The 3rd Precept of Sensei Gichin Funakoshi by Mireille Clark

Karate is a great assistance (an aid) to justice.

Justice has always been a severe concept. Justice has no mercy, and no compassion. Justice is about setting things right. As in, someone breaks your window, therefore it needs to be replaced by the one who broke it. Justice embodies "An eye for an eye. A tooth for a tooth." and one can assert that this can be a difficult balance to achieve. Usually when one seeks justice, they can easily go too far into revenge. How many times has one been in the place of "you struck me hard, therefore I will strike you harder"?

The mental state and training achievable in Martial Arts aids the practitioner to find balance, and to seek appropriate levels of justice. We train to anticipate the strike, avoid it, deflect it, or even to use it to our advantage. Justice becomes a creative expression of power, and balance which puts us in a position of control of the situation. We learn how to "stop the battle". The literal translation of the Japanese Kanji of the word "Budo" is "to stop the spear" or in other words to protect/ stop combat. Martial Artists seek "power" over justice. The character Schindler from the movie "Schindler's list" explains it extremely well in this clip:

Each movement of our Kata is meant to take control of the situation, and stop that confrontation from continuing. Within less than 30 seconds we seek to either put them in a locked position, break a limb, throw the opponent, blind them, etc. Take for example this random bunkai video that I found on youtube showing some various applications for the very first movement sequence of the Kata Seienchin (Goju Ryu Karate)

In that short video we see demonstrated by Sensei Tom Hills approximately 5 different locks, and 4 throws which are based on one simple set of movements. Each one of these applications allows Sensei Hills to take the position of advantage over the attacker, and changes the outcome of that moment. The attacker now becomes the victim, and probably only would wish an end to the shock, pain, and embarrassment. He/she may even think twice about attacking again, and walk away from the fight.

Our training allows us to blend justice with power and affect our world in a positive way.


Mireille Clark
Traditional Taekwondo Techniques, Patterns, and Applications at the Traditional Taekwondo Blog. [Subscribe using email or RSS feeds] [Tkd Sitemap].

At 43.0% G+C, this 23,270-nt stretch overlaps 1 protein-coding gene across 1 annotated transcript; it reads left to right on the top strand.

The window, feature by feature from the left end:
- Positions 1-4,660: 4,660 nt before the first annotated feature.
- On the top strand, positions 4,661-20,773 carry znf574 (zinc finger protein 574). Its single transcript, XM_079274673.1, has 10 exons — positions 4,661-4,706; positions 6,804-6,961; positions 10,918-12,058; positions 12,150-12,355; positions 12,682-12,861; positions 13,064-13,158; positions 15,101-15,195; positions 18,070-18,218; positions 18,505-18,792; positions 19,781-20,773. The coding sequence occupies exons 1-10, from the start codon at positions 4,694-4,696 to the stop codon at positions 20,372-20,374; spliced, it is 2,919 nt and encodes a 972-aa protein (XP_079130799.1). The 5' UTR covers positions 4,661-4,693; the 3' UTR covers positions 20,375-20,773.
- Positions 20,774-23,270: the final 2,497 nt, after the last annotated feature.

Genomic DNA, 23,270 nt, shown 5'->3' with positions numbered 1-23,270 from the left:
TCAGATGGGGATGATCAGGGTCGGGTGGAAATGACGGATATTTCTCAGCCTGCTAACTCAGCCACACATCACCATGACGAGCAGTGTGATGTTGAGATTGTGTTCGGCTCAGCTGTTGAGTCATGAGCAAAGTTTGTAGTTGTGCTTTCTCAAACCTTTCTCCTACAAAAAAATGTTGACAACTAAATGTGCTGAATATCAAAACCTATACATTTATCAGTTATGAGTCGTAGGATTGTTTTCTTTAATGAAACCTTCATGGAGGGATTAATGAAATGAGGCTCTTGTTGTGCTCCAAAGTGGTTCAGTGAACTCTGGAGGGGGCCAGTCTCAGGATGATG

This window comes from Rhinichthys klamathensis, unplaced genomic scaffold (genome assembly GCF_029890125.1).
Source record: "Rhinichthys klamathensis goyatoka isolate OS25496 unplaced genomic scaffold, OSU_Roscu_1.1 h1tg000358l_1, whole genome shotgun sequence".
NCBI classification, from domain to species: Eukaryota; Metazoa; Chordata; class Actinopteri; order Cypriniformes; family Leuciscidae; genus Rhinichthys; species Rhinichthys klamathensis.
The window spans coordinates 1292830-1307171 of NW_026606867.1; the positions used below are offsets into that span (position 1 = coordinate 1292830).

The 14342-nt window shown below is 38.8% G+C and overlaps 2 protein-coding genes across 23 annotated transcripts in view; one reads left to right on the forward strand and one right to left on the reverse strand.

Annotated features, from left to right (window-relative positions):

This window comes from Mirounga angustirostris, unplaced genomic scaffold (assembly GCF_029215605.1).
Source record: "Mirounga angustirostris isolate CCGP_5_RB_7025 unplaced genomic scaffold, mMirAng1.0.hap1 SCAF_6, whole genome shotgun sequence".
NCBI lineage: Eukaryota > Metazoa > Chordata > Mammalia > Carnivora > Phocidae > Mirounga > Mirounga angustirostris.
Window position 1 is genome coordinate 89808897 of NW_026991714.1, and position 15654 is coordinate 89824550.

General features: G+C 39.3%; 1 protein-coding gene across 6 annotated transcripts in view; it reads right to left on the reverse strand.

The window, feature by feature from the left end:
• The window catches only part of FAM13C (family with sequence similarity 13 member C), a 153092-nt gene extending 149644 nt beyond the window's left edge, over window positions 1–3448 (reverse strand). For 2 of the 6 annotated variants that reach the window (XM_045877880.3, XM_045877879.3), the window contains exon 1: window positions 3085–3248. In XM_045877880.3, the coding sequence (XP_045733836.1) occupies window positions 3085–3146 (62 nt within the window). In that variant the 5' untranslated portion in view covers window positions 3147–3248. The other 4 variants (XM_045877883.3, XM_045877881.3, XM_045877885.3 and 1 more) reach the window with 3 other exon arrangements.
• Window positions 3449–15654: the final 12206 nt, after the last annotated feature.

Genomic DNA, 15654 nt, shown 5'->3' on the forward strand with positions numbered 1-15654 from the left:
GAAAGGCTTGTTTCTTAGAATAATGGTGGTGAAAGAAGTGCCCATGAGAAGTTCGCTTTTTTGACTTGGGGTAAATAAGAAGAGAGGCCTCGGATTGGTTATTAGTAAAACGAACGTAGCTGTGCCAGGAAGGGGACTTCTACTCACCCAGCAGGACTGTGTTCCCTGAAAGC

Colin Wee said…
Justice has always been a severe concept. Justice has no mercy, and no compassion. Justice is about setting things right.

I am not so sure that Justice is about no mercy. I think for justice to occur, it has to have clarity, be appropriate, and promote a fair resolution to problems. It only becomes severe, with no mercy, and no compassion if it descends into a situation where an individual seeks emotional and physical retribution for pains he/she has experienced.

Tangential to this discussion is an issue which comes from my experience providing women's self defence classes. More than one participant has said that they could not hurt an attacker and feared using similar violence, if they were attacked.

Thus I then had to introduce a module which discussed the appropriate response against sexual crimes, centering on the debate between aggressive force (which I billed as an appropriate level of force) and between violence (which is the unprovoked and inappropriate use of force).

The objective of course is not really to stop the attack - it is in fact to merely survive the attack. We positioned it this way so the options are open for a participant to choose to be either proactive or passive - and not suffer too huge an emotional backlash if they don't attempt physical self defence.

Much of the course design was to avoid 'absolutes' - this was aimed to help the victim recover emotionally after experiencing such an event.

I think it is in this mental state which helps one "stop the battle" that true justice is to be found. Once you stop warring with yourself, you may be able to see a more equitable resolution than if you were bent on 'seeking justice.'

Once again thank you for coming up with such excellent posts, Mir!

supergroup7 said…
I can see where you are coming from Colin, and yes.. there is that tempering of Justice that is possible but it is by putting in the addition of mercy/compassion. For example:

A man owes you $100.00, but he cannot afford to pay you back. Justice is that he MUST pay you back that $100.00. Temperance could allow that you give him more time to find a way to pay you back. Mercy would be to just absorb the loss, and tell him that he does not need to pay you back. Mercy is a gift ( grace) to someone who really doesn't deserve it. If that person deserved it, then it wouldn't be mercy anymore, it would be a service rendered. Does that make sense?

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